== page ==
Couples with school-age children don’t have it easy right now. Much or all of a child’s education is likely happening at home. Who’s making sure the internet connection is good – let alone making sure real learning is taking place? In many households in which both parents can work from home, home-based learning during the pandemic has opened up a debate about gender roles in parenting. And in deciding how to divvy up child rearing, mothers and fathers – especially fathers – may be taking on new views of themselves.
Even before the pandemic many fathers had stepped up their parenting game. In 2018 married mothers who worked full time spent 1.2 hours each day caring for their children. But married fathers chipped in 49 minutes per day, reported the American Time Use Survey. The women spent another 2.1 hours each day on other household chores, with husbands contributing about 1.4 hours.
What comes as a pleasant surprise now is how much fathers stuck at home are enjoying more time with their children. In a study released by Harvard University after the pandemic began, 68% of dads said they felt closer or much closer to their children, and 57% said they appreciated their children more.
It’s no longer a professional embarrassment if during Dad’s Zoom meeting a child wanders into the room wanting a glass of water: It’s a chance to proudly lift the child onto his lap and introduce them. One father reports that he found his 6- and 9-year-old sons running around the house didn’t annoy him: just the opposite. “I noticed the total bliss I felt,” he told The Wall Street Journal, “and the feeling that I didn’t want to be anywhere else.”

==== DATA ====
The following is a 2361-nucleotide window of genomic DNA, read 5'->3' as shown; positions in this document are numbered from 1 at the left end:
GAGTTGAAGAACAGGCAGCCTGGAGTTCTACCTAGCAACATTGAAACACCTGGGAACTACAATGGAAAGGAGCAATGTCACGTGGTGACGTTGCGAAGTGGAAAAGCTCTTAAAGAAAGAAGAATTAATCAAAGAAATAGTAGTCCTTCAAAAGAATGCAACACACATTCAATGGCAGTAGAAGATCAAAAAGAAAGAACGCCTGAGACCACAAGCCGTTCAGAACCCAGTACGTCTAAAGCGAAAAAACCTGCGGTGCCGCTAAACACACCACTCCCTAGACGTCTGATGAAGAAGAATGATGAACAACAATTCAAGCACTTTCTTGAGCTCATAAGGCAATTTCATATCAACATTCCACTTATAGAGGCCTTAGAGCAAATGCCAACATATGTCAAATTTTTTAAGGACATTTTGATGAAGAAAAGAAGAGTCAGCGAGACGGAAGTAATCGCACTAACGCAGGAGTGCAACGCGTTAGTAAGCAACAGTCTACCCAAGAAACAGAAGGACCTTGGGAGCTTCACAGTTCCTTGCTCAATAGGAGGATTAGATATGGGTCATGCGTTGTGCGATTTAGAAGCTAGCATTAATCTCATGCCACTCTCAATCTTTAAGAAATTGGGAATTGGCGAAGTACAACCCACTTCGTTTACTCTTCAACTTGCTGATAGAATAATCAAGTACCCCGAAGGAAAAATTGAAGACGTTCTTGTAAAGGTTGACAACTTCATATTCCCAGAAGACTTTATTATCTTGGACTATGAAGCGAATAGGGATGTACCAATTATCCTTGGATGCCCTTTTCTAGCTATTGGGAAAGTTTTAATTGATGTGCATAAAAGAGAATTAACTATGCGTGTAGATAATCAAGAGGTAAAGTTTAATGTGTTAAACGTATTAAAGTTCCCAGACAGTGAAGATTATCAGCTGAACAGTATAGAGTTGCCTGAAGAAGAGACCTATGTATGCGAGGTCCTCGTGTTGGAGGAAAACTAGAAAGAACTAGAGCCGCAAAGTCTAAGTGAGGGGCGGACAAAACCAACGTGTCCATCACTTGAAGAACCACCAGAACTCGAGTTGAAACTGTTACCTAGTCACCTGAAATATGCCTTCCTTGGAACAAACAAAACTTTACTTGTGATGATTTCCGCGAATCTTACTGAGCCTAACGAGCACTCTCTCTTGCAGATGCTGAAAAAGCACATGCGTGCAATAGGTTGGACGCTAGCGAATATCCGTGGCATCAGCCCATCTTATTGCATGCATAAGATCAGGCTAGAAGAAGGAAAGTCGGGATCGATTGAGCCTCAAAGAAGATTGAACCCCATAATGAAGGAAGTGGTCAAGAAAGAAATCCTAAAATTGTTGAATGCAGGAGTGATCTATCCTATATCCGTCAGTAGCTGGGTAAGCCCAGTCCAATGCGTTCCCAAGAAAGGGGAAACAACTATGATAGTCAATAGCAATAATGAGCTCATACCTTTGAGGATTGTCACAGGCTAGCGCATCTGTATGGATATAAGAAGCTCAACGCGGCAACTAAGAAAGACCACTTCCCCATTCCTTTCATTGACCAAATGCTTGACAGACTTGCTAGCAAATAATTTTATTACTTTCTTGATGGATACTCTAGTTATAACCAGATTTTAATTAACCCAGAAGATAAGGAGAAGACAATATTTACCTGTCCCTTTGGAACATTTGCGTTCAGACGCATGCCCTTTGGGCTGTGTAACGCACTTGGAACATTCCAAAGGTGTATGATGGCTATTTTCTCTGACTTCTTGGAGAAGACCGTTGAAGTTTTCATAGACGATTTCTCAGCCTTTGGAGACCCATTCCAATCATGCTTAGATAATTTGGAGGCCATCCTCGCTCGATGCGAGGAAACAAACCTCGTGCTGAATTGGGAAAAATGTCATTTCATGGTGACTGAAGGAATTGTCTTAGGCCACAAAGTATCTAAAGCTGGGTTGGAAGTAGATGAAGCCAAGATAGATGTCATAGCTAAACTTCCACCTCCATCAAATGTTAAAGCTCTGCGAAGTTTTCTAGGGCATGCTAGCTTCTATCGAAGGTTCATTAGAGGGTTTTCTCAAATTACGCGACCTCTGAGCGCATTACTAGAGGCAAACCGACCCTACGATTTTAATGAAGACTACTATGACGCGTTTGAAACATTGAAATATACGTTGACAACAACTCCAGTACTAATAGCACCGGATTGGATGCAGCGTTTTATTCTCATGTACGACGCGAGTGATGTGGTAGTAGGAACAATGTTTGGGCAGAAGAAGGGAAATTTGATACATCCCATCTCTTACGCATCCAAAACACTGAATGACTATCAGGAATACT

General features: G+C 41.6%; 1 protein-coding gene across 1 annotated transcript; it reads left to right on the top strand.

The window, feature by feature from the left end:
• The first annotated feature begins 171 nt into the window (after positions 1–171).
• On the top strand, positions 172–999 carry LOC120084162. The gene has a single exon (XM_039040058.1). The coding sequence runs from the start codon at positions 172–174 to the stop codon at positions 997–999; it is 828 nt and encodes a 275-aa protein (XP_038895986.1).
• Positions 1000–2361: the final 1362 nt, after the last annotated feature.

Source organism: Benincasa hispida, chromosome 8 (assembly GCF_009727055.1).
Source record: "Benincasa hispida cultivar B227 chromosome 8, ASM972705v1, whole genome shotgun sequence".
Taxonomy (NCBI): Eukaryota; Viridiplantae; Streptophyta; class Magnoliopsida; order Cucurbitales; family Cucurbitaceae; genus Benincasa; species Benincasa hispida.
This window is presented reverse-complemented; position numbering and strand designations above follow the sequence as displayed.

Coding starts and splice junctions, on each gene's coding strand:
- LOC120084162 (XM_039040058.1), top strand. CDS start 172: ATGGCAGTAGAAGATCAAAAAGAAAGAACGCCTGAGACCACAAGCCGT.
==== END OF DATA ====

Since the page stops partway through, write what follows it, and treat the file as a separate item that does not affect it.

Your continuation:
Another young dad told The Guardian: “I’ll be honest, all my dad friends share the same view, lockdown has been an absolute blessing in terms of spending time with our children, and seeing them grow and develop. I have no hankering to get back to the way it was before.”
Mental and social barriers to male buy-in to parenting responsibilities still remain. The assumption that husbands will be the primary breadwinners has softened, but it hasn’t disappeared. That pressure can push back against fatherly inclinations to spend more time at home.
Men are also less likely to receive paternity leave, paid or unpaid, or feel comfortable taking it, if offered. And a lingering macho mentality may make fathers less comfortable talking about the challenges of parenting with their spouse or male friends.
When the pandemic eases, and the ability to return to the office opens up, like all workers fathers will weigh the advantages of being present in the office against stay-at-home pluses such as no commuting hassles.
But for dads who’ve formed new, closer bonds with their children, that advantage may be the hardest one to give up.